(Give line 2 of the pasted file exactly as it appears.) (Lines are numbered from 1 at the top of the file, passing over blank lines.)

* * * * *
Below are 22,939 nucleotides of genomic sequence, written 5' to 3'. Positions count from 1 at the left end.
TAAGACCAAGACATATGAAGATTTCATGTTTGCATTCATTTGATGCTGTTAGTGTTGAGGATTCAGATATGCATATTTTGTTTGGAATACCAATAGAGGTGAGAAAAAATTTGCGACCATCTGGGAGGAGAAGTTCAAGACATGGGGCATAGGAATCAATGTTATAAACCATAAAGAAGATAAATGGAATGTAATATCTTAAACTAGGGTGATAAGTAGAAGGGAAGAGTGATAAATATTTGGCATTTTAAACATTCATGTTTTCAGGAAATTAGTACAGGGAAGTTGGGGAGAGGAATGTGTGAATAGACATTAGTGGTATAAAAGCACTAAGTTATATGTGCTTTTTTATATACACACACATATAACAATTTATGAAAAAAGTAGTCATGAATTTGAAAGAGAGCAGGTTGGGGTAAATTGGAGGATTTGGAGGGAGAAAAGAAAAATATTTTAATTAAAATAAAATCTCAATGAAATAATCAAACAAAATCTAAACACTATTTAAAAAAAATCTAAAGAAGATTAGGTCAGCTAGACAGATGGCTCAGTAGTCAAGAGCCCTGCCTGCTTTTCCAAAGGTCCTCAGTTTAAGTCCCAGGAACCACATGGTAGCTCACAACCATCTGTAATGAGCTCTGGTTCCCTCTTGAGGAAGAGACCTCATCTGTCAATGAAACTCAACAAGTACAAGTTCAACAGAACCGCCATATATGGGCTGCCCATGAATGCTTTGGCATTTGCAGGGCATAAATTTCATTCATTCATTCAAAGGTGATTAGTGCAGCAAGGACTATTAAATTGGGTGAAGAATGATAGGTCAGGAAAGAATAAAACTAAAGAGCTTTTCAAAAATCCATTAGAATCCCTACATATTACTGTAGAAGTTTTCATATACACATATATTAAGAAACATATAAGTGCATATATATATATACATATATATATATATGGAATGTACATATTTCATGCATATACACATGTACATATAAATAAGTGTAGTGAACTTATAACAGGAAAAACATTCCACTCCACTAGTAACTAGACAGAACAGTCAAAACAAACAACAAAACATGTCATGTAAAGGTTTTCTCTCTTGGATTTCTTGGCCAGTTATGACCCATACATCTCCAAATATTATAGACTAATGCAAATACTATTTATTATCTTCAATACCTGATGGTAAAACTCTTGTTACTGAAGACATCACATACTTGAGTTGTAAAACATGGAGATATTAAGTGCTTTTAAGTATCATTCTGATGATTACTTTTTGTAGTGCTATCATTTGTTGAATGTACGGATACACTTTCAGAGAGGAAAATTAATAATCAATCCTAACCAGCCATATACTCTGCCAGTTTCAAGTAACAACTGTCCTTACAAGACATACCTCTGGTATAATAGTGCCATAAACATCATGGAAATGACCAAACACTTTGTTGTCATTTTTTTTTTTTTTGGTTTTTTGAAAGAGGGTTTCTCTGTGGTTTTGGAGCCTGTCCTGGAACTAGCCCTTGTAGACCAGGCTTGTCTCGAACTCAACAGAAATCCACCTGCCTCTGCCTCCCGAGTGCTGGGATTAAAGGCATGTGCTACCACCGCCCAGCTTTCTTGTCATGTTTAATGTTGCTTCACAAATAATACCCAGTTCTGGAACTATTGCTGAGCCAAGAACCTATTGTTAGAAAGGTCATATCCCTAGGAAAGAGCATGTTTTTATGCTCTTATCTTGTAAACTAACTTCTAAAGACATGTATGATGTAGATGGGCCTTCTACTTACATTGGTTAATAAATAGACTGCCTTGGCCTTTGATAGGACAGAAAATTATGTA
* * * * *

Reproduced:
TAAGACCAAGACATATGAAGATTTCATGTTTGCATTCATTTGATGCTGTTAGTGTTGAGGATTCAGATATGCATATTTTGTTTGGAATACCAATAGAGGTGAGAAAAAATTTGCGACCATCTGGGAGGAGAAGTTCAAGACATGGGGCATAGGAATCAATGTTATAAACCATAAAGAAGATAAATGGAATGTAATATCTTAAACTAGGGTGATAAGTAGAAGGGAAGAGTGATAAATATTTGGCATTTTAAACATTCATGTTTTCAGGAAATTAGTACAGGGAAGTTGGGGAGAGGAATGTGTGAATAGACATTAGTGGTATAAAAGCACTAAGTTATATGTGCTTTTTTATATACACACACATATAACAATTTATGAAAAAAGTAGTCATGAATTTGAAAGAGAGCAGGTTGGGGTAAATTGGAGGATTTGGAGGGAGAAAAGAAAAATATTTTAATTAAAATAAAATCTCAATGAAATAATCAAACAAAATCTAAACACTATTTAAAAAAAATCTAAAGAAGATTAGGTCAGCTAGACAGATGGCTCAGTAGTCAAGAGCCCTGCCTGCTTTTCCAAAGGTCCTCAGTTTAAGTCCCAGGAACCACATGGTAGCTCACAACCATCTGTAATGAGCTCTGGTTCCCTCTTGAGGAAGAGACCTCATCTGTCAATGAAACTCAACAAGTACAAGTTCAACAGAACCGCCATATATGGGCTGCCCATGAATGCTTTGGCATTTGCAGGGCATAAATTTCATTCATTCATTCAAAGGTGATTAGTGCAGCAAGGACTATTAAATTGGGTGAAGAATGATAGGTCAGGAAAGAATAAAACTAAAGAGCTTTTCAAAAATCCATTAGAATCCCTACATATTACTGTAGAAGTTTTCATATACACATATATTAAGAAACATATAAGTGCATATATATATATACATATATATATATATGGAATGTACATATTTCATGCATATACACATGTACATATAAATAAGTGTAGTGAACTTATAACAGGAAAAACATTCCACTCCACTAGTAACTAGACAGAACAGTCAAAACAAACAACAAAACATGTCATGTAAAGGTTTTCTCTCTTGGATTTCTTGGCCAGTTATGACCCATACATCTCCAAATATTATAGACTAATGCAAATACTATTTATTATCTTCAATACCTGATGGTAAAACTCTTGTTACTGAAGACATCACATACTTGAGTTGTAAAACATGGAGATATTAAGTGCTTTTAAGTATCATTCTGATGATTACTTTTTGTAGTGCTATCATTTGTTGAATGTACGGATACACTTTCAGAGAGGAAAATTAATAATCAATCCTAACCAGCCATATACTCTGCCAGTTTCAAGTAACAACTGTCCTTACAAGACATACCTCTGGTATAATAGTGCCATAAACATCATGGAAATGACCAAACACTTTGTTGTCATTTTTTTTTTTTTTGGTTTTTTGAAAGAGGGTTTCTCTGTGGTTTTGGAGCCTGTCCTGGAACTAGCCCTTGTAGACCAGGCTTGTCTCGAACTCAACAGAAATCCACCTGCCTCTGCCTCCCGAGTGCTGGGATTAAAGGCATGTGCTACCACCGCCCAGCTTTCTTGTCATGTTTAATGTTGCTTCACAAATAATACCCAGTTCTGGAACTATTGCTGAGCCAAGAACCTATTGTTAGAAAGGTCATATCCCTAGGAAAGAGCATGTTTTTATGCTCTTATCTTGTAAACTAACTTCTAAAGACATGTATGATGTAGATGGGCCTTCTACTTACATTGGTTAATAAATAGACTGCCTTGGCCTTTGATAGGACAGAAAATTATGTA